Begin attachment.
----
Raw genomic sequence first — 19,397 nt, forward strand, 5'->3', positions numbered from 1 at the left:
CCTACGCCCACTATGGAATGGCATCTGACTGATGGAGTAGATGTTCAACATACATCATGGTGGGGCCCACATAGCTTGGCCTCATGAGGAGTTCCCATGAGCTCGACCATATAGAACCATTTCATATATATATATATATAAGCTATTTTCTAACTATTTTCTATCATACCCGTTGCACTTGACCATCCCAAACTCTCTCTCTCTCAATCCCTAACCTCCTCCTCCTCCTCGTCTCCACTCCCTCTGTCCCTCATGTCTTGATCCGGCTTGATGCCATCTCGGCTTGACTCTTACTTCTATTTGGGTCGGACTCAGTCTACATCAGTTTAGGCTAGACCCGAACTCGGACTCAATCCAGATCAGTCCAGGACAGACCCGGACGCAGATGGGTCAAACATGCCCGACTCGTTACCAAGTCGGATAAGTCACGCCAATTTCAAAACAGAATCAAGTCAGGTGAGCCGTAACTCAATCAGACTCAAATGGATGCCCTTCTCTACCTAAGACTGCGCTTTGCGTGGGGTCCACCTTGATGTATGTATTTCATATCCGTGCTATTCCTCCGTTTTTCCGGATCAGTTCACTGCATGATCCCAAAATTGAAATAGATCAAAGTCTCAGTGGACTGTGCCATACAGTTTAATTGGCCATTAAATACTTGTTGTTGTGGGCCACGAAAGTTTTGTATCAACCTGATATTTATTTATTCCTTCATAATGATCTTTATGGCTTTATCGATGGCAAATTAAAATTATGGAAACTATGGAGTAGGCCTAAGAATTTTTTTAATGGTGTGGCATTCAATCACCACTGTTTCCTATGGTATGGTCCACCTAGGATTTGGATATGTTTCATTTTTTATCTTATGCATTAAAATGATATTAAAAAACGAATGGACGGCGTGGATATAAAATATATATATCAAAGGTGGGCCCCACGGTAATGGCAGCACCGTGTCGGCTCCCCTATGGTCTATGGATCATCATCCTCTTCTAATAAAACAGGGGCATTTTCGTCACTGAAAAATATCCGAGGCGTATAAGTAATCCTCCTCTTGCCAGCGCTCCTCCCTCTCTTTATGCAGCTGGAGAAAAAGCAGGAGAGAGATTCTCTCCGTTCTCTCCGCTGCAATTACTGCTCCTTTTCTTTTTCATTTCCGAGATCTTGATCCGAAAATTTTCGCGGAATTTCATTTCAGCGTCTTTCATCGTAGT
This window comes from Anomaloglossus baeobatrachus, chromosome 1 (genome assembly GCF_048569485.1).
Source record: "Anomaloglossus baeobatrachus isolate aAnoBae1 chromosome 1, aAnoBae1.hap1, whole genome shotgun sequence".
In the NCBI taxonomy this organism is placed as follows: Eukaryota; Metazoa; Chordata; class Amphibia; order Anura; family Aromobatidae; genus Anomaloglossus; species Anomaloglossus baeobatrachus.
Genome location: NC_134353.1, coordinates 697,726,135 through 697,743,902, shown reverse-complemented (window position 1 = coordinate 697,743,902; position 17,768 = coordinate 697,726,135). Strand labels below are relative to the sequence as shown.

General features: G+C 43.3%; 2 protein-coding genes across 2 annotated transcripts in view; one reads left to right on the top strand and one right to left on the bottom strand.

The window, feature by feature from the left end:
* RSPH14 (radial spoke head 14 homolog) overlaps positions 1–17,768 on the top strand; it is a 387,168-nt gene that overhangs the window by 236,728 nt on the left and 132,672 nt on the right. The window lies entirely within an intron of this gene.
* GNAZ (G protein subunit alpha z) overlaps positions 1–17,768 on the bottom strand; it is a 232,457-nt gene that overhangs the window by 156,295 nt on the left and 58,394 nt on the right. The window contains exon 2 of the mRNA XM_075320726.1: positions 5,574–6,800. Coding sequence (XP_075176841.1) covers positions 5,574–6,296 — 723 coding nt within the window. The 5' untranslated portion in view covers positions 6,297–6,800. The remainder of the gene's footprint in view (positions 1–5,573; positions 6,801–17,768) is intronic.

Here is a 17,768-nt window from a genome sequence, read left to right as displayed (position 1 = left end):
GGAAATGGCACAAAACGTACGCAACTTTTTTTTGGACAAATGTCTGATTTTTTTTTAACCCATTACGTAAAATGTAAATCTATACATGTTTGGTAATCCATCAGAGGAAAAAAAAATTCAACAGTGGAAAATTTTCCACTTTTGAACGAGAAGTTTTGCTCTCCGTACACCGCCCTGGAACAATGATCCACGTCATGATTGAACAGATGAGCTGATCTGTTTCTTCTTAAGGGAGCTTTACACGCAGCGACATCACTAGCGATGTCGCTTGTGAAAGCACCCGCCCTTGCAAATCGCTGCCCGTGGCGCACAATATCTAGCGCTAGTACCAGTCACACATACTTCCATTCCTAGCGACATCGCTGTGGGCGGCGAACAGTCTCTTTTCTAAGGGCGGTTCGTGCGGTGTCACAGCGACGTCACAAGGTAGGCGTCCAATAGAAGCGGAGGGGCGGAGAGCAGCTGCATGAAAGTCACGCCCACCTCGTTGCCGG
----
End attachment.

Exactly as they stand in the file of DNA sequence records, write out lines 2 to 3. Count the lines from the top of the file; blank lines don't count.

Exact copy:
CCTACGCCCACTATGGAATGGCATCTGACTGATGGAGTAGATGTTCAACATACATCATGGTGGGGCCCACATAGCTTGGCCTCATGAGGAGTTCCCATGAGCTCGACCATATAGAACCATTTCATATATATATATATATAAGCTATTTTCTAACTATTTTCTATCATACCCGTTGCACTTGACCATCCCAAACTCTCTCTCTCTCAATCCCTAACCTCCTCCTCCTCCTCGTCTCCACTCCCTCTGTCCCTCATGTCTTGATCCGGCTTGATGCCATCTCGGCTTGACTCTTACTTCTATTTGGGTCGGACTCAGTCTACATCAGTTTAGGCTAGACCCGAACTCGGACTCAATCCAGATCAGTCCAGGACAGACCCGGACGCAGATGGGTCAAACATGCCCGACTCGTTACCAAGTCGGATAAGTCACGCCAATTTCAAAACAGAATCAAGTCAGGTGAGCCGTAACTCAATCAGACTCAAATGGATGCCCTTCTCTACCTAAGACTGCGCTTTGCGTGGGGTCCACCTTGATGTATGTATTTCATATCCGTGCTATTCCTCCGTTTTTCCGGATCAGTTCACTGCATGATCCCAAAATTGAAATAGATCAAAGTCTCAGTGGACTGTGCCATACAGTTTAATTGGCCATTAAATACTTGTTGTTGTGGGCCACGAAAGTTTTGTATCAACCTGATATTTATTTATTCCTTCATAATGATCTTTATGGCTTTATCGATGGCAAATTAAAATTATGGAAACTATGGAGTAGGCCTAAGAATTTTTTTAATGGTGTGGCATTCAATCACCACTGTTTCCTATGGTATGGTCCACCTAGGATTTGGATATGTTTCATTTTTTATCTTATGCATTAAAATGATATTAAAAAACGAATGGACGGCGTGGATATAAAATATATATATCAAAGGTGGGCCCCACGGTAATGGCAGCACCGTGTCGGCTCCCCTATGGTCTATGGATCATCATCCTCTTCTAATAAAACAGGGGCATTTTCGTCACTGAAAAATATCCGAGGCGTATAAGTAATCCTCCTCTTGCCAGCGCTCCTCCCTCTCTTTATGCAGCTGGAGAAAAAGCAGGAGAGAGATTCTCTCCGTTCTCTCCGCTGCAATTACTGCTCCTTTTCTTTTTCATTTCCGAGATCTTGATCCGAAAATTTTCGCGGAATTTCATTTCAGCGTCTTTCATCGTAGT
This window comes from Anomaloglossus baeobatrachus, chromosome 1 (genome assembly GCF_048569485.1).